Tackling your debts

How to deal with credit card debt

Posted 27 December 2016

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Lots of people have credit card debt but do you know how to deal with it if it starts to get out of control? Here's what you need to know.

Did you know that official figures from the Bank of England show that outstanding borrowing on plastic increased by £1.8 billion in March this year? If you have a credit card, then you’re definitely not on your own.

Attitudes to borrowing on credit cards can vary a lot from person to person – for some it’s completely normal and for others it’s cause for concern. So what is the best way to handle your credit card debts? Here’s how to make borrowing on plastic work for you.

When you use a credit card you’re borrowing money from the lender and promising to pay it back at a later date. You’ll get a statement every month which outlines your outstanding balance and how much you’ve paid off.

You don’t have to pay the whole amount off that you owe every month – but there will be a minimum amount that you have to pay, otherwise you will be violating the agreement you made when you first took the credit out. This can result in additional charges and damage to your credit history.

If you pay back everything you owe at the end of every month, you won’t have to pay any interest. But if there’s anything outstanding, then you will be charged interest (unless you’ve got a deal where it’s interest free for a certain amount of time). You should always aim to make at least your minimum monthly payments and if you can pay more, than even better.

How much interest will I pay?

Just like with a loan, how much interest you pay depends on the lender and the APR they have set. However, some credit cards offer 0% interest – at least for a limited period. There are some cards that offer an interest free period of up to 32 months. This means that if you manage your borrowing carefully, credit cards can work out the cheapest way to borrow money – but these cards are usually available only to those with an excellent credit history. If you decide to go for one of these cards, always make sure you know when the interest free period ends and try to pay off the whole balance by this date, so you don’t unwittingly end up paying a high rate that you weren’t expecting.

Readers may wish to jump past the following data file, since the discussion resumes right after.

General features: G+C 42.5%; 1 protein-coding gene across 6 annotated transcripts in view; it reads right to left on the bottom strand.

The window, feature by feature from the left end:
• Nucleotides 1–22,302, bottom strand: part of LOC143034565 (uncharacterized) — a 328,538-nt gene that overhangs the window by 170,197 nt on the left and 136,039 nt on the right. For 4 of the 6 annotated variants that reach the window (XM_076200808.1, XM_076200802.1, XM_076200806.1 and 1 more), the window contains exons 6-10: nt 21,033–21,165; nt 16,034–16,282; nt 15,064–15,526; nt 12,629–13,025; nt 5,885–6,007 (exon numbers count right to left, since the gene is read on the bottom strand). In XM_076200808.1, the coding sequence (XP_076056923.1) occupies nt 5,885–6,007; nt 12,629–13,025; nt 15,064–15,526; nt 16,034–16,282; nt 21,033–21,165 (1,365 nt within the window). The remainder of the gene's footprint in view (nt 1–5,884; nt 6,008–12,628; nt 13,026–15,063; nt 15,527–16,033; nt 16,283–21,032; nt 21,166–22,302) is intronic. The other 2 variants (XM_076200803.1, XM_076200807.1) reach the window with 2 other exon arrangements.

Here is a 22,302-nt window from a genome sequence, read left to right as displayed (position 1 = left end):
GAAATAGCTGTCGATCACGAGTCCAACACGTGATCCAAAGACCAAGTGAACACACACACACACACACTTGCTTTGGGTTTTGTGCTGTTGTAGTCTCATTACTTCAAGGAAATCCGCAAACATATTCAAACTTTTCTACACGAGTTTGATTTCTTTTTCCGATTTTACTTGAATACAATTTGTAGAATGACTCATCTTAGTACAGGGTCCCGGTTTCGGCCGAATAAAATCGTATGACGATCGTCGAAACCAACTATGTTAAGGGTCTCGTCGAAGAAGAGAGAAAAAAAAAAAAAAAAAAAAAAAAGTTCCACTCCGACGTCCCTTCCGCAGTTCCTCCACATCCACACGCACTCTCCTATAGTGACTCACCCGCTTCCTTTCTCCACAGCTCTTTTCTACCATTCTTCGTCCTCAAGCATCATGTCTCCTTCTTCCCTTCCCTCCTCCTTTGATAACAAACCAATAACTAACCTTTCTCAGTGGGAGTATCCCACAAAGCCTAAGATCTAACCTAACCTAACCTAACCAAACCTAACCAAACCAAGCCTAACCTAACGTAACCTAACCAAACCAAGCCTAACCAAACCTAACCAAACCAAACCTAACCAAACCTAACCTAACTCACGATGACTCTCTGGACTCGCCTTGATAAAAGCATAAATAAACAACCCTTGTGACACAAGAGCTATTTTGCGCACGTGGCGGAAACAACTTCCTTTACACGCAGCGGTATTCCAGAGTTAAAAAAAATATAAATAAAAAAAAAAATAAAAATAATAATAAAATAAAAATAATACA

Remember too that if you have an interest free card and you miss a payment or pay less than the minimum, then you may lose the interest rate offer and revert to the card’s standard interest rate.

That doesn’t mean to say that you should have a credit card. Before you decide to get one, you should have a good reason for the borrowing and a sure plan to pay it back. You should understand how much it’s going to cost you in interest if you don’t pay the whole balance back each month. In general, you shouldn’t borrow more than you need and, if possible, use savings instead.

If you’re aiming to pay off all the debt on your cards, make sure you pay the most expensive card first – for some people this might mean paying off store-cards first, and then focussing on credit cards.

Balance transfers

So what should you do if you have a 0% card and it’s getting close to the end date but you don’t have enough money to pay off everything you owe? Doing a balance transfer might be your best bet. This means moving your debt from your current lender to a new lender – one that won’t charge you interest, or offers a lower interest rate than your current card will revert to.

Bear in mind that your new provider may charge a fee for a balance transfer, so be sure to find out what this is and work out whether it will be worth it for you. The new provider may not offer you a credit limit that’s high enough to cover the whole balance that you want to transfer, so you may end up with some left on the old card attracting interest.

In general you shouldn’t make any purchases with a card that you’ve transferred to, as this will normally have the cards standard APR attached to it. There are some deals however, where the introductory low rate includes purchases, but always check this first. How much credit you have already and your current credit rating will usually effect whether you are able to get an additional card.

Dealing with unmanageable credit card debt

It’s important to remember that credit card debt is not a priority debt. If you’re getting letters from creditors asking you to pay, it can seem like a very urgent issue, but there are still some payments you should put before your credit cards.

Your rent or mortgage for example, as missing these payments can lead to losing the roof over your head. Secured loans are also classed as priority for the same reason, as is Council Tax, utility bills and child maintenance or court fines. You will need to deal with your credit card debts, but in the short term if it comes down to a choice between your credit card and a secured repayment for example, you should choose the secured debt.

If you feel like you’re drowning in credit card debt, help is available. You should chat things over with a trained debt advisor and see what they recommend. Just use the options at the bottom of the page and you can get the help you need today.

by Christine Walsh

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To find out more about managing your money and getting free debt advice, visit Money Advice Service, an independent service set up to help people manage their money.